Because we finished our wasp larvae bento, we think we’ve earned a wasp larvae dessert.

Highway rest stops in Japan aren’t just places to stretch your legs and gas up your car. They’re also excellent spots for souvenir sweets shopping, as they’re generally stocked with all sorts of locally produced snacks using regional ingredients.

So on a recent drive through Nagano Prefecture, our Japanese-language reporter Haruka Takagi made sure to pull into the rest area and browse its store shelves, and that’s where she came across these.

The green box contains okaki, a kind of Japanese rice cracker, and the yellow one manju, sweet dumplings. So why are the illustrated characters on those packages screaming? Because they’re made with bugs, specifically locusts for the crackers, and wasp larvae for the dumplings.

▼ Ah, it all makes sense now.

Though Japan has a famously broad palate, bugs aren’t eaten in most parts of the country. There are a few exceptions, however, and Nagano does have a cultural culinary tradition of eating locusts and larvae. However, the practice is getting less and less common with each generation, and so even the makers of the locust okaki and wasp larvae manju realize that more modern Japanese people will react with a scream of terror than a cry of joy when presented with the opportunity/challenge of eating insects.

However, even though Haruka didn’t grow up in Nagano, she’s tried wasp larvae before. A few months back, she dined on hebomeshi, a bento box filled with rice and wasp larvae that she picked up in, you guessed it, the Nagano area. To her surprise, it had tasted delicious, with the soy sauce-based seasoning combining with the larvae for a sweet and salty flavor and as she’d bitten into the bodies of the baby wasps a milky liquid that reminded her of the flavor of salmon roe leaked out of them.

So, basically, Haruka’s experience with eating wasp larvae was that they taste great, but they’re pretty gross to look at. So as she got set to open her 519-yen (US$3.85) box of wasp larvae manju, her taste buds were looking forward to it, but her eyes weren’t.

It turned out, though, that she actually didn’t have anything to worry about.

As some of you may remember (because no matter how hard you try, you can’t forget), when one of our other brave reporters ate some Japanese wasp crackers, each piece looked like it was crawling with bugs. In the case of these wasp larvae manju, though, there’s nothing at all insect-like about their appearance, neither on the outside or the inside.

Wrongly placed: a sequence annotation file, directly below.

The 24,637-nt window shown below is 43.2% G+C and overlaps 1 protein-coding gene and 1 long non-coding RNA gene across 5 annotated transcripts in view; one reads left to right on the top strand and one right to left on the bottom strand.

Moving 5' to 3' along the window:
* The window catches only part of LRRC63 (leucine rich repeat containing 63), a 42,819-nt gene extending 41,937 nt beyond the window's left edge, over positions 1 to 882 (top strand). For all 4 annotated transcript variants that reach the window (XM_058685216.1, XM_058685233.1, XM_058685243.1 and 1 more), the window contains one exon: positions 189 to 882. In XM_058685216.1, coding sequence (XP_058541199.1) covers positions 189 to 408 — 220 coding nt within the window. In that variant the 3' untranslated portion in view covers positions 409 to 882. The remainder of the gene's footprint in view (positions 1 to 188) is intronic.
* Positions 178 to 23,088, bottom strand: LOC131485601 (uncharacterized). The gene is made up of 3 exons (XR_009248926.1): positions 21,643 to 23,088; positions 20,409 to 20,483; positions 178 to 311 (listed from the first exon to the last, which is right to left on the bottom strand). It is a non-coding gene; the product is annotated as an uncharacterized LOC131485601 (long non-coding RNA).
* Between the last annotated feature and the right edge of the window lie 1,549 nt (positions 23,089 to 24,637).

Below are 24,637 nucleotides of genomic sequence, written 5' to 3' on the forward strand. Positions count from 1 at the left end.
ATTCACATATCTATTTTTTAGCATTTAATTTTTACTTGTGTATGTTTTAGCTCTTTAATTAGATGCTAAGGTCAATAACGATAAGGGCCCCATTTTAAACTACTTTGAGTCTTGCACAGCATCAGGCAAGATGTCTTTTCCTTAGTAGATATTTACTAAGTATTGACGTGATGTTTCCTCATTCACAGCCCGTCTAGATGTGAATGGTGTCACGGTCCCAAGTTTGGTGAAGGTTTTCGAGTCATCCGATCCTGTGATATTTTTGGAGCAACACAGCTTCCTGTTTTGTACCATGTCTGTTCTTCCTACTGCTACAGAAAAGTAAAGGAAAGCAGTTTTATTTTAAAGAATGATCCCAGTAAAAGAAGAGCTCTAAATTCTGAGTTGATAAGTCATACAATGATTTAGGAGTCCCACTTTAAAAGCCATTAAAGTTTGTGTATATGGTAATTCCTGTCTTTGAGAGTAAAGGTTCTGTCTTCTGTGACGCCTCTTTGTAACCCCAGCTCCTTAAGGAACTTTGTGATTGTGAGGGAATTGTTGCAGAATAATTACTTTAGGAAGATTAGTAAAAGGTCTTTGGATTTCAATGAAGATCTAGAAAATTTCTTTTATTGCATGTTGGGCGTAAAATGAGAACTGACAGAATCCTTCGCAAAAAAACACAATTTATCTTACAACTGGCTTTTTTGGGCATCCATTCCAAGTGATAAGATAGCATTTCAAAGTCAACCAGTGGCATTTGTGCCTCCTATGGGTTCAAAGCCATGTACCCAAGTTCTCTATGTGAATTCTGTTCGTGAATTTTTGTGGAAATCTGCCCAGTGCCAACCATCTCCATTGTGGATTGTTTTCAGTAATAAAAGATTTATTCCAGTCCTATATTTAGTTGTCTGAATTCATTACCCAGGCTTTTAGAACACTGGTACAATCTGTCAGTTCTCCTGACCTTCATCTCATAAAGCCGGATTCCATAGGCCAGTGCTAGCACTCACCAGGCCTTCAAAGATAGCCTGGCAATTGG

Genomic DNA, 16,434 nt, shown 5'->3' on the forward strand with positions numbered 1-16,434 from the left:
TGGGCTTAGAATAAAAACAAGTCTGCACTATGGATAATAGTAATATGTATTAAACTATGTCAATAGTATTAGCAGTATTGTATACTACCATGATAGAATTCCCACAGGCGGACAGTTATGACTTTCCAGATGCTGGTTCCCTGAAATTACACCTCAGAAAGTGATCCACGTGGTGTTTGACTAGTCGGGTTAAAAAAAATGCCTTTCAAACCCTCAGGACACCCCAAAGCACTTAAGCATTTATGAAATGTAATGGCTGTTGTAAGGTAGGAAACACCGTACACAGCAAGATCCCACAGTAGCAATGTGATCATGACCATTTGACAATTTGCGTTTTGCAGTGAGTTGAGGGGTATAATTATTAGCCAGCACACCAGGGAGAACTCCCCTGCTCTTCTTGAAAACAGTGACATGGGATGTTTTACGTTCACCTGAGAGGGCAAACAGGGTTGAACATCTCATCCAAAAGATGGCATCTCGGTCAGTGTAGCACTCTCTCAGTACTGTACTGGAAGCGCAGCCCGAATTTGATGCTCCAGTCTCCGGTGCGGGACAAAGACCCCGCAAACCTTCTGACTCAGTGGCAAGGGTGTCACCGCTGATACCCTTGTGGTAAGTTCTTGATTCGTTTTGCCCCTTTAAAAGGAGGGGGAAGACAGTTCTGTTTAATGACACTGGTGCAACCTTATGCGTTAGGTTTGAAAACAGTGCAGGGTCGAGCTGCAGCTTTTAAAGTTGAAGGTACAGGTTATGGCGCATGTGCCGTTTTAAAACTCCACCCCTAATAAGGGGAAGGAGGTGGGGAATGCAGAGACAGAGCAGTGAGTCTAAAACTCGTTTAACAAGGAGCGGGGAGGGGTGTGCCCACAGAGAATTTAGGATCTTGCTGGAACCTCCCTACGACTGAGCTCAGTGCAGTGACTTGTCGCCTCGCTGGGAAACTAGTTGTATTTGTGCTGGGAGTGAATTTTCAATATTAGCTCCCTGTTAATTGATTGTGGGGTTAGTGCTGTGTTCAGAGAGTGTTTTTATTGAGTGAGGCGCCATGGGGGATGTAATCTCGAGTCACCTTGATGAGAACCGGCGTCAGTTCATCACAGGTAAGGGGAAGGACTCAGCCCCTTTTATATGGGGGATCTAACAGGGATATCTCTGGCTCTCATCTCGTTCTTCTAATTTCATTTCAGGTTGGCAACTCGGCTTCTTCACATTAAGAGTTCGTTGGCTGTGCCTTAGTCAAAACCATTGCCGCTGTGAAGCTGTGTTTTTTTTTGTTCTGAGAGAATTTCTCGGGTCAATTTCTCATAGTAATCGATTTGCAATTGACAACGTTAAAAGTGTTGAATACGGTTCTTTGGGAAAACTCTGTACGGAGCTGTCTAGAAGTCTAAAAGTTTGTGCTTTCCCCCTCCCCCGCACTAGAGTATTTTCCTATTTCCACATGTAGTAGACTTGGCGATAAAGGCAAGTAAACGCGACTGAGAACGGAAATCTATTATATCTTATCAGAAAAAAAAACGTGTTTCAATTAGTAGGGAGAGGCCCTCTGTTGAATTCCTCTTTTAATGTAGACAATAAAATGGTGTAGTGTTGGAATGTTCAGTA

That’s because, according to the list of ingredients printed on the back of the box, they’re made with powdered wasp larvae. But do their reassuring looks belie a shocking taste?

Nope! Haruka tried tasting the dumpling in all sorts of different ways. She tried the outer cake layer by itself, scooped out a bit of the white anko sweet bean paste filling for a check, and took a normal bite, getting cake and filling on her tastebuds simultaneously. Each time it tasted great, and also surprisingly normal. She couldn’t detect any unusual bug-like aspects, and if she hadn’t seen the package or read the ingredients, she’d have thought this was just an ordinary delicious dumpling.

Moving on to the okaki rice crackers, it turns out that their locust content too is powdered.

Going in for a close look, Haruka was pretty sure that the flecks of dark color are the powdered locust bits, since the only other granulated seasoning on the ingredient list is sugar. Still, if you just saw these crackers without knowing ahead of time what they are, it’s doubtful your mind would jump to “Aha! Locusts!” upon seeing the powder.

Haruka popped one into her mouth, and was happy to find that the locust okaki taste great too! They’re sweet, but the rice cracker base gives them a bit of mature bitterness as well, with no strangeness in the flavor profile that would have you suspecting there’s anything unusual in them.

In the end, this puts these unusual snack foods in kind of a strange place. They taste great, but because they also taste like normal snacks, they might not provide enough of an insectoid impression to fully satisfy hardcore fans of edible bugs (Haruka assumes such people exist). On the other hand, despite the wasp larvae manju and locust okaki having flavors that most people would like, those who are grossed out by the concept could argue that they can just eat regular no-bugs-in-them snacks and not be missing anything.

So ultimately Haruka recommends these snacks to anyone who’s intrigued by the idea of eating bugs, but wants to start off with something that’s going to taste good and not freak them out visually. And if you do want to get freaked out visually, Haruka is happy to teach you how to prepare Japan’s horrifyingly monstrous-looking sea squirt too.

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